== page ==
Conference organized by CAS

From clouds to protoplanetary disks: the astrochemical link

Date: 5-8.10.2015

Location: Harnack-Haus Tagungsstätte der Max-Planck-Gesellschaft


  • Prof. Dr. Yuri Aikawa (Kobe Univ., Japan)
  • Prof. Dr. Nami Sakai (Univ. of Tokio, Japan)
  • Prof. Dr. Anne Dutrey (LAB, Bordeaux, France)
  • Prof. Dr. Eric Herbst (Univ. of Virginia, Charlottesville, USA)
  • Prof. Dr. Ewine van Dishoeck (Leiden/ESO, NL/DE)
  • Prof. Dr. Karin Oeberg (Harvard Univ., USA)
  • Prof. Dr. Serena Viti (UCL, London, UK)
  • Prof. Dr. Thomas Henning (MPIA Heidelberg, DE)
  • Prof. Dr. Henrik Beuther (MPIA Heidelberg, DE)
  • Prof. Dr. Cornelis Dullemond (ITA Heidelberg, DE)
  • Prof. Dr. Cecilia Ceccarelli (IPAG, Grenoble, France)
  • Prof. Dr. Peter Schilke (MPIfR, Bonn, DE)
  • Prof. Dr. Juergen Blum (TU Braunschweig, DE)

LOC: Dr. Dmitry Semenov (MPIA Heidelberg), Prof. Dr. Paola Caselli (MPE Garching bei Muenchen), Dr. Leonardo Testi (MPE Garching bei Muenchen), Dr. Anton Vasyunin (MPE Garching bei Muenchen)

Expected number of participants:

The total number of participants is restricted by the available rooms in the Harnack-Haus and will be limited to 120 guests.

Topic and motivation:

Recent advances in sub-millimeter (ALMA, NOEMA) and IR (Spitzer, Herschel) observational facilities and modeling have started to shed more light on the physical and chemical processes governing the evolution of interstellar clouds into pre-stellar cores, protostars, protoplanetary disks, and, eventually, planetary systems. Molecular spectroscopy has played a crucial role in these advances, as only lines can unveil the underlying dynamics and can provide information on the physical and chemical structure across clouds, cores and protoplanetary disks. Furthermore, chemo-dynamical models have become more and more detailed, thanks also to the great advances in (gas phase and surface) laboratory work as well as quantum chemistry calculations, while magneto-hydrodynamical simulations have included simplified chemical codes to test theoretical predictions. We believe this is the right moment to try to summarize a current status quo in this exciting field of astronomy, and to facilitate and foster future directions of astrochemistry research.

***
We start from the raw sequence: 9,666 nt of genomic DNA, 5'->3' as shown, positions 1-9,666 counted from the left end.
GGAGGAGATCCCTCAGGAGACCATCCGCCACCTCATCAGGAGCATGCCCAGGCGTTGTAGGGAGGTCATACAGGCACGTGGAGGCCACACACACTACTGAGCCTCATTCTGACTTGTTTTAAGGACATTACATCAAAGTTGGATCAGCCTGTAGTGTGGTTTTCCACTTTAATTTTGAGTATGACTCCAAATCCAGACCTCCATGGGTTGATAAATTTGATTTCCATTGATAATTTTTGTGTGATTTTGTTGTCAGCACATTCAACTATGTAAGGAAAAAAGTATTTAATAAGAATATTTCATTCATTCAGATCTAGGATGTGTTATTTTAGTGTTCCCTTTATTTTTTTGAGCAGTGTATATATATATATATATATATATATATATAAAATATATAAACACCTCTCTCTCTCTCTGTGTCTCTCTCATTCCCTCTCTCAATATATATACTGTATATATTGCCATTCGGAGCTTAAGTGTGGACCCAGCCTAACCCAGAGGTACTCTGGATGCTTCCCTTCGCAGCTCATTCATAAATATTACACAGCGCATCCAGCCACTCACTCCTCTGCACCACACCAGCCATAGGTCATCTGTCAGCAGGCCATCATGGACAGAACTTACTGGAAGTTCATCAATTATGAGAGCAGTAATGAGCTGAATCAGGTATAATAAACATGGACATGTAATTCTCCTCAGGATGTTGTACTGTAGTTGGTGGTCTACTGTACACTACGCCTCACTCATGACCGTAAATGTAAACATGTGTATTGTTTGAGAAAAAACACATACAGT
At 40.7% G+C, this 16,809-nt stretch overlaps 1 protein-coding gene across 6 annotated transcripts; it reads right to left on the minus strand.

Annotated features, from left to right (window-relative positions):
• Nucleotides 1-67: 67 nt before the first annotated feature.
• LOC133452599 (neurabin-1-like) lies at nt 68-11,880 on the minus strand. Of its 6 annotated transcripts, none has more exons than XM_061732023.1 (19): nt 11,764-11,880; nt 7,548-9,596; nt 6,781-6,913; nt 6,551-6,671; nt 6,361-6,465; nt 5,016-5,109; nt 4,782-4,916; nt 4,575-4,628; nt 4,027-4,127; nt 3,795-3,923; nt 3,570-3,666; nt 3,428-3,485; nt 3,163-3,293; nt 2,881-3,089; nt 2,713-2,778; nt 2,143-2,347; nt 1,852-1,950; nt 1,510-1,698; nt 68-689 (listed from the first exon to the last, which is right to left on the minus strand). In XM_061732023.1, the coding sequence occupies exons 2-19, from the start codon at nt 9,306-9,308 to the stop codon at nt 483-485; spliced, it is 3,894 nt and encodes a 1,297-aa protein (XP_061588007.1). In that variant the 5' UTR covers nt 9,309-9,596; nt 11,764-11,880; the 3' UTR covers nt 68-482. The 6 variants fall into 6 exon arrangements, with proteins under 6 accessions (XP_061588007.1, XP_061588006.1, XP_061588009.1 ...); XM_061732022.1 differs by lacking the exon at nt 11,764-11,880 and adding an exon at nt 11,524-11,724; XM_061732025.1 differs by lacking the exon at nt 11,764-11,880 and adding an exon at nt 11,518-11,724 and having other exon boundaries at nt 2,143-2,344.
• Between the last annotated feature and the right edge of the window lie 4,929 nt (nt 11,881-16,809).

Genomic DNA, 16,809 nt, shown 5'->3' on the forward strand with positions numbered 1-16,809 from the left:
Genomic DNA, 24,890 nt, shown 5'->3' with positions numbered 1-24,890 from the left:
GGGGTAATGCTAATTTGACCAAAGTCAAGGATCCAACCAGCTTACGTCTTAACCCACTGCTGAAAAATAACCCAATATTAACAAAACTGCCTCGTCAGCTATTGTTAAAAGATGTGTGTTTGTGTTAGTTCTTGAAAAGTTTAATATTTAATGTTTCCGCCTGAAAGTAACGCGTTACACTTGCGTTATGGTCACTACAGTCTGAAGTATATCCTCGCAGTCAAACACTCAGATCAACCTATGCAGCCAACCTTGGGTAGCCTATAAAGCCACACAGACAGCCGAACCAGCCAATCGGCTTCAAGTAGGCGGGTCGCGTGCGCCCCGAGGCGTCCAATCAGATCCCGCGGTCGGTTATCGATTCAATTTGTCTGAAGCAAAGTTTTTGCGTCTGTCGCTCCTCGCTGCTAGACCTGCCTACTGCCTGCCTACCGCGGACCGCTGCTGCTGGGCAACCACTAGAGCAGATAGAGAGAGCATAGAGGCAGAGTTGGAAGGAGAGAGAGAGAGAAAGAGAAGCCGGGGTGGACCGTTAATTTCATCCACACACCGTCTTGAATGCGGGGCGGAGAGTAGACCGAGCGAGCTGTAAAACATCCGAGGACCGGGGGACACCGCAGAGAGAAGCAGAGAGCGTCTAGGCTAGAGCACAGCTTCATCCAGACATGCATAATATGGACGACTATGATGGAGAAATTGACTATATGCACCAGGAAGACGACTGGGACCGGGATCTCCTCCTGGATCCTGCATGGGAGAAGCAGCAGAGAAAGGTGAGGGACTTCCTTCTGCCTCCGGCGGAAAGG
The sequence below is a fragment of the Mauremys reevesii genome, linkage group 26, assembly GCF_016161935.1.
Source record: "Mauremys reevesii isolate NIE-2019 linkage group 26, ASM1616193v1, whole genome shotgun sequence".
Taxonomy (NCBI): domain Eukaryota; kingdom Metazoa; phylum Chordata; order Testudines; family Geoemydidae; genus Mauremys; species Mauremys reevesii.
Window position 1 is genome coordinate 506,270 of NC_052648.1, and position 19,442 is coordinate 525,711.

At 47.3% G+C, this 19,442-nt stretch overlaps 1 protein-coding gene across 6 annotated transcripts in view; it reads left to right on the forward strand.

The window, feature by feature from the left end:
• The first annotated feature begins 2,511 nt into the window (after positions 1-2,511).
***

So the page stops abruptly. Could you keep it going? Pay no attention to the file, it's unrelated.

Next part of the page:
Since astrochemistry is the trait d'union of different communities, the main goal of this well-focussed meeting will be to bring together observers, theoreticians and experimentalists to present their recent advances, to discuss about the main uncertainties and to plan future developments. Interaction between the different communities will be encouraged and mixed, lengthy discussions will be organized at the end of each session, and in the end of each conference's day. We will particularly encourage young scientists (students, PhD students, post-docs) to participate, with the main aim to help them to shape their knowledge and understanding of modern and forthcoming ideas about details of planet- and star-formation from a cohort of the world-leading experts.



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last update 2015-02-16 by H. Steinle